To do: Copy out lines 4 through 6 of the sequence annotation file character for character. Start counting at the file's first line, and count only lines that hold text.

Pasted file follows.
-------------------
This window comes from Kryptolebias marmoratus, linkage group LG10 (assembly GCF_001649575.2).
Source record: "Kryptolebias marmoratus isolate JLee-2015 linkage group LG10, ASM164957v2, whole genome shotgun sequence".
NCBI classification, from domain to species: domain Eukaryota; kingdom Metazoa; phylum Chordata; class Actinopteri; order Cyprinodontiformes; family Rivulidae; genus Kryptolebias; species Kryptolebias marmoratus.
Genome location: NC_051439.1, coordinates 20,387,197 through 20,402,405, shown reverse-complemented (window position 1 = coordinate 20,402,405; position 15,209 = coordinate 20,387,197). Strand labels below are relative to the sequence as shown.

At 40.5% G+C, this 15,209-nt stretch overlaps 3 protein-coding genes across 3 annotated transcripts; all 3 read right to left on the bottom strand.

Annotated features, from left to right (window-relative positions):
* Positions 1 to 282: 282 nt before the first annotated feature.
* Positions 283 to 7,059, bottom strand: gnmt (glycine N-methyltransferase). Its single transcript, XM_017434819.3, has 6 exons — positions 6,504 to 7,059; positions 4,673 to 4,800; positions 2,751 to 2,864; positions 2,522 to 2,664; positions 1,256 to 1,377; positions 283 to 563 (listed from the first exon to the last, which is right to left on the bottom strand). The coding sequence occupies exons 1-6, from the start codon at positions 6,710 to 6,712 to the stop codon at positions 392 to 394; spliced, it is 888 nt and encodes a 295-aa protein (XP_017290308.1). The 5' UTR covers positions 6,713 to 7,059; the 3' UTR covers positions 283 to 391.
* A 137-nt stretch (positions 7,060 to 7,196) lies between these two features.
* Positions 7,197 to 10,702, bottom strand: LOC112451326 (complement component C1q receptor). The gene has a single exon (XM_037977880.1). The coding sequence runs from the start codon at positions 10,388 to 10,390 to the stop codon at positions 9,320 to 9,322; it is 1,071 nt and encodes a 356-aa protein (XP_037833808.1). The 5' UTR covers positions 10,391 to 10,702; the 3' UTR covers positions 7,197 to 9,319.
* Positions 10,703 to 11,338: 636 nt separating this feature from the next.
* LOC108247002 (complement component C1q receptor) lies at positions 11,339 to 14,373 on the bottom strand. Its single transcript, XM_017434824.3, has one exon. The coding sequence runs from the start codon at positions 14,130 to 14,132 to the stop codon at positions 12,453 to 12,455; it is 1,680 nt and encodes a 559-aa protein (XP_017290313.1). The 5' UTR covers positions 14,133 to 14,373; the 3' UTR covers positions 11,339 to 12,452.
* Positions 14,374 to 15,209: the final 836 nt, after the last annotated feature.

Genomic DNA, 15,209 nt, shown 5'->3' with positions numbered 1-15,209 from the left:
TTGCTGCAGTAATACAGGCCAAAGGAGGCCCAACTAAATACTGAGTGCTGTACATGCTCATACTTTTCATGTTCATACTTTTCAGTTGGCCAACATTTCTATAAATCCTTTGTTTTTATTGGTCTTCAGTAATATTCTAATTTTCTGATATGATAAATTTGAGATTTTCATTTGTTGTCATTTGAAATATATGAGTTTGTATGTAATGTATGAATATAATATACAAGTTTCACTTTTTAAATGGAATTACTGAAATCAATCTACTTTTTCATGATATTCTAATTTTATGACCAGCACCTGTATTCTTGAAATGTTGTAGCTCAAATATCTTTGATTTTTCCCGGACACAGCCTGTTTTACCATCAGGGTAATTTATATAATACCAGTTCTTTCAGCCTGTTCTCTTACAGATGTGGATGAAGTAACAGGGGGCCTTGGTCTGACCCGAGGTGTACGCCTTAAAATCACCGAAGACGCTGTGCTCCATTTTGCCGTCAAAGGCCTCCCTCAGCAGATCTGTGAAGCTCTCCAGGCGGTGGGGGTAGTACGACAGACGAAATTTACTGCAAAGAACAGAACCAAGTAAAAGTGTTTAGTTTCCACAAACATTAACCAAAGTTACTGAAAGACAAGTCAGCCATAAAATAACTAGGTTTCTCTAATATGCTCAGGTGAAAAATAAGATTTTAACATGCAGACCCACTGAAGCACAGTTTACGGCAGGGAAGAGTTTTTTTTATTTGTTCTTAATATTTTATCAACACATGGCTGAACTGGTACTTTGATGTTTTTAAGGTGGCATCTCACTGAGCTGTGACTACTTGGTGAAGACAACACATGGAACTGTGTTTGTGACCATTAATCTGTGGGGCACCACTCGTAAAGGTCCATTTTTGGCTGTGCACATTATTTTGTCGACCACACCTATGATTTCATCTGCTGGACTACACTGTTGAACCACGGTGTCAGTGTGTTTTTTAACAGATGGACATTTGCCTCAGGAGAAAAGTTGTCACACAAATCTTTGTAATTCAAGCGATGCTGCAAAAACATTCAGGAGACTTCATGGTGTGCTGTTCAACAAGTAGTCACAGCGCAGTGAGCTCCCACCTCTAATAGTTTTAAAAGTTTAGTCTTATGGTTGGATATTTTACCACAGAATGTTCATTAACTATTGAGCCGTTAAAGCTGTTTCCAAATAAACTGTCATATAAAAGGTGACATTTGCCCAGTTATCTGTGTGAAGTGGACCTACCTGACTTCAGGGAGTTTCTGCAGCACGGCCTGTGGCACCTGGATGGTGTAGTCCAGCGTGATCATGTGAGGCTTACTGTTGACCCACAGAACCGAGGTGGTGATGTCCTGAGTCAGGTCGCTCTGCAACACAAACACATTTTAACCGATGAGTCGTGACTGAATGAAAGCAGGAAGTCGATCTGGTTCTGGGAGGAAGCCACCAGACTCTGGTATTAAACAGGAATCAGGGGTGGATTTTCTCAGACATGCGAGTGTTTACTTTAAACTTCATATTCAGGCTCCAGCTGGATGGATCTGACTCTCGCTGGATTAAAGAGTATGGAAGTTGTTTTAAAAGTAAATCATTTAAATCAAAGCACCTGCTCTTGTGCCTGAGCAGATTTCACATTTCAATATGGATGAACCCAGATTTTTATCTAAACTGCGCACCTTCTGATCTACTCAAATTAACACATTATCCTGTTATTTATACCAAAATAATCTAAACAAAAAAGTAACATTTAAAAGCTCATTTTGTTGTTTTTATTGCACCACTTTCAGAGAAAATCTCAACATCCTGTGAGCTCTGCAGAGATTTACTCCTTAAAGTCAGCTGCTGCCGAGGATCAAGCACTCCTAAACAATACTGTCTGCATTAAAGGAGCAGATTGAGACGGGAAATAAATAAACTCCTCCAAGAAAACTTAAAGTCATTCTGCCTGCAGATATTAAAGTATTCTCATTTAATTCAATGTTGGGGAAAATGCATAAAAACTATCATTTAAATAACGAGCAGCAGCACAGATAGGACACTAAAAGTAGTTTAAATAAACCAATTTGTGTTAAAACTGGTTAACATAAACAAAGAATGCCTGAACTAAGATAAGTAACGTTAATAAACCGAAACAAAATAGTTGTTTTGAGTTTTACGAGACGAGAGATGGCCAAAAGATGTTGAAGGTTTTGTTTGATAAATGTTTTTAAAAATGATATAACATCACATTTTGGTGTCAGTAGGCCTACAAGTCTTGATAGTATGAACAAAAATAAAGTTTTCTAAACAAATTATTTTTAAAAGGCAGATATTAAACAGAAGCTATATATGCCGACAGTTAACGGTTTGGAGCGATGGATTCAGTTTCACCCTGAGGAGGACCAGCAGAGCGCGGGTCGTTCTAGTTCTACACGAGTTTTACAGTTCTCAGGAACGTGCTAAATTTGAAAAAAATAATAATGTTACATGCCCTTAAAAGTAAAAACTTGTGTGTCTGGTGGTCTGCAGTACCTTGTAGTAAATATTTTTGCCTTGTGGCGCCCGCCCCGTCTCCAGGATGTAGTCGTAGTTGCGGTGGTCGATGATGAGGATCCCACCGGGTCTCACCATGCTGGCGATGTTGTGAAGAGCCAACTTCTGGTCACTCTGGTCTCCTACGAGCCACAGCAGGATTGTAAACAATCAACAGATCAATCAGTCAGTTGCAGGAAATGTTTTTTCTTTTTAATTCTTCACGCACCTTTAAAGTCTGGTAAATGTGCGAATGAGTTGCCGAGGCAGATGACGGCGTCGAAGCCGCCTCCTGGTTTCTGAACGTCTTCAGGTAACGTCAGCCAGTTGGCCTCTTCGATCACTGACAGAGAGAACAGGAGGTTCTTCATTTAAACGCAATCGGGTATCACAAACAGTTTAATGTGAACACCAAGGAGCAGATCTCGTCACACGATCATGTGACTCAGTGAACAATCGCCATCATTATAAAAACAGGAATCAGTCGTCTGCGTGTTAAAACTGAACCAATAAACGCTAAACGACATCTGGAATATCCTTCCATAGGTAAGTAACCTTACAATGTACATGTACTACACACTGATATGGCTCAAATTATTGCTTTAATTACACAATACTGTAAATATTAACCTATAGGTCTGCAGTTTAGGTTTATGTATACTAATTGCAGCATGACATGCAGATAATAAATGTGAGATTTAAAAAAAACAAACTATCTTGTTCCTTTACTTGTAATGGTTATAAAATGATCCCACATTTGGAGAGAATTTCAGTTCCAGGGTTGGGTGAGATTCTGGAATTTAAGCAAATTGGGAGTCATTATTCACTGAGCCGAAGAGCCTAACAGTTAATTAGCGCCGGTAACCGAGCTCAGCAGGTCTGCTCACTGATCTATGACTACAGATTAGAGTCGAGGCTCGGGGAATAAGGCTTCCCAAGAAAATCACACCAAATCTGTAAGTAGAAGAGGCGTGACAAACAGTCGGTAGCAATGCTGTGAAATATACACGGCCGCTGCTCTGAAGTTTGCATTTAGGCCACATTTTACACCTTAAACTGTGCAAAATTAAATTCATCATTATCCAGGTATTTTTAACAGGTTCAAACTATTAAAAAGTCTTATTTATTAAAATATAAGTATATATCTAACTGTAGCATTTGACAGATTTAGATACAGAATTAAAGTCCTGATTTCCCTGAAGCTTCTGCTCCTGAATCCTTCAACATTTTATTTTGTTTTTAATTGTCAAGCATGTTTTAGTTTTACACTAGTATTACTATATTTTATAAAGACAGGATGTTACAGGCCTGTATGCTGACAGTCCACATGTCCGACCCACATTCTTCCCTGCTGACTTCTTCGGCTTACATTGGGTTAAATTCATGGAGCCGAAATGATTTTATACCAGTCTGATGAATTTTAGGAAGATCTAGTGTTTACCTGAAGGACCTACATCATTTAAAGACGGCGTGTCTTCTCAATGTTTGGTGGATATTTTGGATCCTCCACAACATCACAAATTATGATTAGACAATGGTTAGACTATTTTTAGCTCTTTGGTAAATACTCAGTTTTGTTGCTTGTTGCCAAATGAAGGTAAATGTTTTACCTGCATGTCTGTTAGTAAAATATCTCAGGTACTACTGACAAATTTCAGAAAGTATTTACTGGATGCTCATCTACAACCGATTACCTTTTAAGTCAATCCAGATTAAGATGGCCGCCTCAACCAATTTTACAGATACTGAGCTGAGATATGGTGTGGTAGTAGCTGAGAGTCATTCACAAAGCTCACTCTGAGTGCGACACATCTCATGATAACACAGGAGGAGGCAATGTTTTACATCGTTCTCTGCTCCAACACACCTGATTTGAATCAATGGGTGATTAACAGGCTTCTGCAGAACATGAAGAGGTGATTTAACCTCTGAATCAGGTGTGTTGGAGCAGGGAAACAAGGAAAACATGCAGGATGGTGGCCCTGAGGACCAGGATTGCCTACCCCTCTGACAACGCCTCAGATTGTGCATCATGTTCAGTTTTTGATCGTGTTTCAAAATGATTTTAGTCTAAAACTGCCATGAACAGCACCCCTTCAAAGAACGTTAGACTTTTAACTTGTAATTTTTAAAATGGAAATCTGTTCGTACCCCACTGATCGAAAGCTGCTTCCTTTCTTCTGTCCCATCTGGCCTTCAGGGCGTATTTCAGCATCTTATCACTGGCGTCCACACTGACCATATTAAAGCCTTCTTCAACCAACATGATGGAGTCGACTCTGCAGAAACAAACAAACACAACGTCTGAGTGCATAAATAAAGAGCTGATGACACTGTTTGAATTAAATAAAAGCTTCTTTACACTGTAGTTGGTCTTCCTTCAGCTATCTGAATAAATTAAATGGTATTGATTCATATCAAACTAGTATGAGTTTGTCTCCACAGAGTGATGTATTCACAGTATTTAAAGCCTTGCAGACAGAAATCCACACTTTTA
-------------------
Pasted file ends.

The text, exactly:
Genome location: NC_051439.1, coordinates 20,387,197 through 20,402,405, shown reverse-complemented (window position 1 = coordinate 20,402,405; position 15,209 = coordinate 20,387,197). Strand labels below are relative to the sequence as shown.

At 40.5% G+C, this 15,209-nt stretch overlaps 3 protein-coding genes across 3 annotated transcripts; all 3 read right to left on the bottom strand.

Annotated features, from left to right (window-relative positions):